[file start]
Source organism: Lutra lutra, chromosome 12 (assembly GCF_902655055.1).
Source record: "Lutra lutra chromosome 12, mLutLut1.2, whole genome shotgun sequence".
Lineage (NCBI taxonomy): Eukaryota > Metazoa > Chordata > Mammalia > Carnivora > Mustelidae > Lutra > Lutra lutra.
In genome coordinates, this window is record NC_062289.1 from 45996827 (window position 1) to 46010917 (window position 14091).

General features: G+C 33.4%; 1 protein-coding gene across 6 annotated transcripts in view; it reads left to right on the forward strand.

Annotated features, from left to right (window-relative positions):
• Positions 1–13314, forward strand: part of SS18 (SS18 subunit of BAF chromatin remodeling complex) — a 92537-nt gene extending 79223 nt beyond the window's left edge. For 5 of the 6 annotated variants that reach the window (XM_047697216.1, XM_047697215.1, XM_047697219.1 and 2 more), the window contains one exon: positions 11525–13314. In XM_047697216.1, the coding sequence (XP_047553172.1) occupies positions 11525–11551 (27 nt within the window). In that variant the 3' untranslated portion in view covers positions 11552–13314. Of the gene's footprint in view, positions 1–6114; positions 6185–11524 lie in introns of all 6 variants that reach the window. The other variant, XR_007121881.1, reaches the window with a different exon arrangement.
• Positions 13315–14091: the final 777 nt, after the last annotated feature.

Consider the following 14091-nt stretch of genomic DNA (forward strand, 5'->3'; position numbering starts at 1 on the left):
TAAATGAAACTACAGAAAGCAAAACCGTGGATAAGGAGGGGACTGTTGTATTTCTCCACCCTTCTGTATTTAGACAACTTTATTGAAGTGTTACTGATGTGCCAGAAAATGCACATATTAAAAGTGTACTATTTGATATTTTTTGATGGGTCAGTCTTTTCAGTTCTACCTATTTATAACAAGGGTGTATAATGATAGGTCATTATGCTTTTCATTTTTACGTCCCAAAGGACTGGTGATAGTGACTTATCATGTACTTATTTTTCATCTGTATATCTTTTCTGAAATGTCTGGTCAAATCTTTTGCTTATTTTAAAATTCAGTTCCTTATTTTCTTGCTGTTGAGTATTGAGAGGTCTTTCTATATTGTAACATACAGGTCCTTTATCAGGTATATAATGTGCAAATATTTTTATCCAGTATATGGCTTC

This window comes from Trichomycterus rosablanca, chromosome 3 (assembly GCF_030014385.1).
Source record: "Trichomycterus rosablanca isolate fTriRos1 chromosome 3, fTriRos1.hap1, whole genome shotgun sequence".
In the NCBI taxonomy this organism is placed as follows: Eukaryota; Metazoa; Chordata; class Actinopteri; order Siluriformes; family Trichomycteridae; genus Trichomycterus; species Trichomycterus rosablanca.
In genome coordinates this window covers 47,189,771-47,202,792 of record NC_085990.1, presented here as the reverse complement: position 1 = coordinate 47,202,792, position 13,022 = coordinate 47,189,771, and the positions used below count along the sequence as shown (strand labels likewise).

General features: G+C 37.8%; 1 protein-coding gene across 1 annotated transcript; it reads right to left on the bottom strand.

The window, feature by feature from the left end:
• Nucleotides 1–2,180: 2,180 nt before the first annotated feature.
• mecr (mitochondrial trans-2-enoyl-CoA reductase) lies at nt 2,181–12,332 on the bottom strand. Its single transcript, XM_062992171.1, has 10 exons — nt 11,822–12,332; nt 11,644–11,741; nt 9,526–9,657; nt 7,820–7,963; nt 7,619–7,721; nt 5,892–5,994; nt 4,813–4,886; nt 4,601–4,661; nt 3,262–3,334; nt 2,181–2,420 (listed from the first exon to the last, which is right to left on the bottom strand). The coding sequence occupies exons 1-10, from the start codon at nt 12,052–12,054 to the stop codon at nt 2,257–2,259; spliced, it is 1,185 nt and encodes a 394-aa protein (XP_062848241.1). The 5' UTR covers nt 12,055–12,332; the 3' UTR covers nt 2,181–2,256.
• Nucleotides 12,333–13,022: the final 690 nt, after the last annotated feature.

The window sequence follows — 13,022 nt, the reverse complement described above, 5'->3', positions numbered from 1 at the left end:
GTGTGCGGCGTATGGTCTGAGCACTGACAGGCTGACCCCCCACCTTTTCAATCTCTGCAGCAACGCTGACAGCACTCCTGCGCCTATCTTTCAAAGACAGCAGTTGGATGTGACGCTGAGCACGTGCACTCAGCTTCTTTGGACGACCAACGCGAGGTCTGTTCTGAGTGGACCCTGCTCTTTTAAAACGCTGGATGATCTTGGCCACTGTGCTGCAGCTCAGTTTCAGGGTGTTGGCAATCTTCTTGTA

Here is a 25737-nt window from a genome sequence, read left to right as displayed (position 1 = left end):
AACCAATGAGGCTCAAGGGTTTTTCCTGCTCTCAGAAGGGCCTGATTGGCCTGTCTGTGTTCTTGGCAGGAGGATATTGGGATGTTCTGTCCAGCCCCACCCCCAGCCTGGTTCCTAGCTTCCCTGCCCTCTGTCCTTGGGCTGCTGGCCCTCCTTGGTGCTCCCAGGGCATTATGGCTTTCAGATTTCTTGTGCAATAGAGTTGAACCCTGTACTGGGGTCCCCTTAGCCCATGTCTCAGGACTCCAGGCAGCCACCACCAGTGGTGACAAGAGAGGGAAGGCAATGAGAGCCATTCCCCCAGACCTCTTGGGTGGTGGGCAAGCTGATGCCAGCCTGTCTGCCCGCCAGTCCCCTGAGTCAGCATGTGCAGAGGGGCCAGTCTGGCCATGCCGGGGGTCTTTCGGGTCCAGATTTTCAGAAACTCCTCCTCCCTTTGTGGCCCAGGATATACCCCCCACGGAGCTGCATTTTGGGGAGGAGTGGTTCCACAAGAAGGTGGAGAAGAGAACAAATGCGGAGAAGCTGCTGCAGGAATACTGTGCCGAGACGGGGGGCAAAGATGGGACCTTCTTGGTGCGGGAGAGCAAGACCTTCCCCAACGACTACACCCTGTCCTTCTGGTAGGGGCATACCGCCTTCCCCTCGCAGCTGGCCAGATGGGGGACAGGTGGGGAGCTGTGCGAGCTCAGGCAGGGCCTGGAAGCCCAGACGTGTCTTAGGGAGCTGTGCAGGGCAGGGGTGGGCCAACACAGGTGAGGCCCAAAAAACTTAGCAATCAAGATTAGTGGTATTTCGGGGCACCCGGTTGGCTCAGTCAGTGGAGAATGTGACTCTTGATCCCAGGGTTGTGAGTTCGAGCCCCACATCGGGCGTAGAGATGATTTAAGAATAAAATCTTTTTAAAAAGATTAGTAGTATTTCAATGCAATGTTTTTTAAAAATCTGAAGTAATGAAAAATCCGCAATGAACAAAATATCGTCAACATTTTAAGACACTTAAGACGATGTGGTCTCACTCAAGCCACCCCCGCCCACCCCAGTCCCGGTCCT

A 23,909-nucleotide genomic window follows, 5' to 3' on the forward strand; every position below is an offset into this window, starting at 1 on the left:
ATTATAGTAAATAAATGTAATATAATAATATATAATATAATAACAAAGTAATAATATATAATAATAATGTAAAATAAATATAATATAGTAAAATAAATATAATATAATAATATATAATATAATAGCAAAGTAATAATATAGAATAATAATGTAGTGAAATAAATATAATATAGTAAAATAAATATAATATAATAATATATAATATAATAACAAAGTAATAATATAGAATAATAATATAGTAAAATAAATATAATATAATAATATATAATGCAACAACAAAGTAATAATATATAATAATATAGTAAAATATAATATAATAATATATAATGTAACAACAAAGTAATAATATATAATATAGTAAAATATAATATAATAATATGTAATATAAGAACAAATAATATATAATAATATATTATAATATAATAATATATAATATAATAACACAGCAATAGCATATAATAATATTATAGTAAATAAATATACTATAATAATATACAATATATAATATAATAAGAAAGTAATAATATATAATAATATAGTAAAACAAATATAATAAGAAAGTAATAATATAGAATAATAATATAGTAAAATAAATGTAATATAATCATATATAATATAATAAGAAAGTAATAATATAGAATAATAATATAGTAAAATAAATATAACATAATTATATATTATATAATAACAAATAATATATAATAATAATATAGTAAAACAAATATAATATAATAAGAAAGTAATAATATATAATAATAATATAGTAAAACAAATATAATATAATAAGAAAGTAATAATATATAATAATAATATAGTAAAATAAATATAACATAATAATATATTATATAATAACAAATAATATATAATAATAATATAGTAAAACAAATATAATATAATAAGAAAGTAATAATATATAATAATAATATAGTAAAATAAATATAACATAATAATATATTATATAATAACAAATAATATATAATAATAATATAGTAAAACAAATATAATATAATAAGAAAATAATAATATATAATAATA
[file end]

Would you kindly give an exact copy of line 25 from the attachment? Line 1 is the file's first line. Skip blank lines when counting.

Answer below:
ATTATAGTAAATAAATGTAATATAATAATATATAATATAATAACAAAGTAATAATATATAATAATAATGTAAAATAAATATAATATAGTAAAATAAATATAATATAATAATATATAATATAATAGCAAAGTAATAATATAGAATAATAATGTAGTGAAATAAATATAATATAGTAAAATAAATATAATATAATAATATATAATATAATAACAAAGTAATAATATAGAATAATAATATAGTAAAATAAATATAATATAATAATATATAATGCAACAACAAAGTAATAATATATAATAATATAGTAAAATATAATATAATAATATATAATGTAACAACAAAGTAATAATATATAATATAGTAAAATATAATATAATAATATGTAATATAAGAACAAATAATATATAATAATATATTATAATATAATAATATATAATATAATAACACAGCAATAGCATATAATAATATTATAGTAAATAAATATACTATAATAATATACAATATATAATATAATAAGAAAGTAATAATATATAATAATATAGTAAAACAAATATAATAAGAAAGTAATAATATAGAATAATAATATAGTAAAATAAATGTAATATAATCATATATAATATAATAAGAAAGTAATAATATAGAATAATAATATAGTAAAATAAATATAACATAATTATATATTATATAATAACAAATAATATATAATAATAATATAGTAAAACAAATATAATATAATAAGAAAGTAATAATATATAATAATAATATAGTAAAACAAATATAATATAATAAGAAAGTAATAATATATAATAATAATATAGTAAAATAAATATAACATAATAATATATTATATAATAACAAATAATATATAATAATAATATAGTAAAACAAATATAATATAATAAGAAAGTAATAATATATAATAATAATATAGTAAAATAAATATAACATAATAATATATTATATAATAACAAATAATATATAATAATAATATAGTAAAACAAATATAATATAATAAGAAAATAATAATATATAATAATA